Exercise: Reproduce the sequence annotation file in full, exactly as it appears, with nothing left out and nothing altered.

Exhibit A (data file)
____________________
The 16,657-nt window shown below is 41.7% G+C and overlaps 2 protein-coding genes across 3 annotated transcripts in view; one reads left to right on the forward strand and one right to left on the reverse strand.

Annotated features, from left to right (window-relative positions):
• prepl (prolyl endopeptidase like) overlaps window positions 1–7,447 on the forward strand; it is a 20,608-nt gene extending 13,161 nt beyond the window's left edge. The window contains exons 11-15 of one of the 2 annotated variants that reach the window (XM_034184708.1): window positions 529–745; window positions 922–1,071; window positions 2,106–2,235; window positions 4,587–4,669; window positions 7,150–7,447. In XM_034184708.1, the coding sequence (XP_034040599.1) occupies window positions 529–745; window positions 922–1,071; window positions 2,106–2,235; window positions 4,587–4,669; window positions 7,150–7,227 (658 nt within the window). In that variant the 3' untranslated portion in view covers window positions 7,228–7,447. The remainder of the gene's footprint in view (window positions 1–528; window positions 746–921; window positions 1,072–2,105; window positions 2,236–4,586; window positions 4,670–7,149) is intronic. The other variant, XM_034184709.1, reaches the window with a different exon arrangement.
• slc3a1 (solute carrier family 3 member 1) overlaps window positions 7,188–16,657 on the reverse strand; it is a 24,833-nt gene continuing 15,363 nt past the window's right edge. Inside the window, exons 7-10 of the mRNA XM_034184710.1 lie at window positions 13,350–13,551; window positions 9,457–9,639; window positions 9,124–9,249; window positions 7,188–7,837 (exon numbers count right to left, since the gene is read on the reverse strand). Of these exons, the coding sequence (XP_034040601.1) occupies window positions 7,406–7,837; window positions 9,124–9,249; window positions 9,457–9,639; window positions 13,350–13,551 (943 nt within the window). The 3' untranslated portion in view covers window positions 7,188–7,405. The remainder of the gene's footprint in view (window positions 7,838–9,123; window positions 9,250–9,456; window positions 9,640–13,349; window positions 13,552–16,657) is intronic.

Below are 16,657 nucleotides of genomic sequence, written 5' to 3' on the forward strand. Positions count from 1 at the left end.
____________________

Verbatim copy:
The 16,657-nt window shown below is 41.7% G+C and overlaps 2 protein-coding genes across 3 annotated transcripts in view; one reads left to right on the forward strand and one right to left on the reverse strand.

Annotated features, from left to right (window-relative positions):
• prepl (prolyl endopeptidase like) overlaps window positions 1–7,447 on the forward strand; it is a 20,608-nt gene extending 13,161 nt beyond the window's left edge. The window contains exons 11-15 of one of the 2 annotated variants that reach the window (XM_034184708.1): window positions 529–745; window positions 922–1,071; window positions 2,106–2,235; window positions 4,587–4,669; window positions 7,150–7,447. In XM_034184708.1, the coding sequence (XP_034040599.1) occupies window positions 529–745; window positions 922–1,071; window positions 2,106–2,235; window positions 4,587–4,669; window positions 7,150–7,227 (658 nt within the window). In that variant the 3' untranslated portion in view covers window positions 7,228–7,447. The remainder of the gene's footprint in view (window positions 1–528; window positions 746–921; window positions 1,072–2,105; window positions 2,236–4,586; window positions 4,670–7,149) is intronic. The other variant, XM_034184709.1, reaches the window with a different exon arrangement.
• slc3a1 (solute carrier family 3 member 1) overlaps window positions 7,188–16,657 on the reverse strand; it is a 24,833-nt gene continuing 15,363 nt past the window's right edge. Inside the window, exons 7-10 of the mRNA XM_034184710.1 lie at window positions 13,350–13,551; window positions 9,457–9,639; window positions 9,124–9,249; window positions 7,188–7,837 (exon numbers count right to left, since the gene is read on the reverse strand). Of these exons, the coding sequence (XP_034040601.1) occupies window positions 7,406–7,837; window positions 9,124–9,249; window positions 9,457–9,639; window positions 13,350–13,551 (943 nt within the window). The 3' untranslated portion in view covers window positions 7,188–7,405. The remainder of the gene's footprint in view (window positions 7,838–9,123; window positions 9,250–9,456; window positions 9,640–13,349; window positions 13,552–16,657) is intronic.

Below are 16,657 nucleotides of genomic sequence, written 5' to 3' on the forward strand. Positions count from 1 at the left end.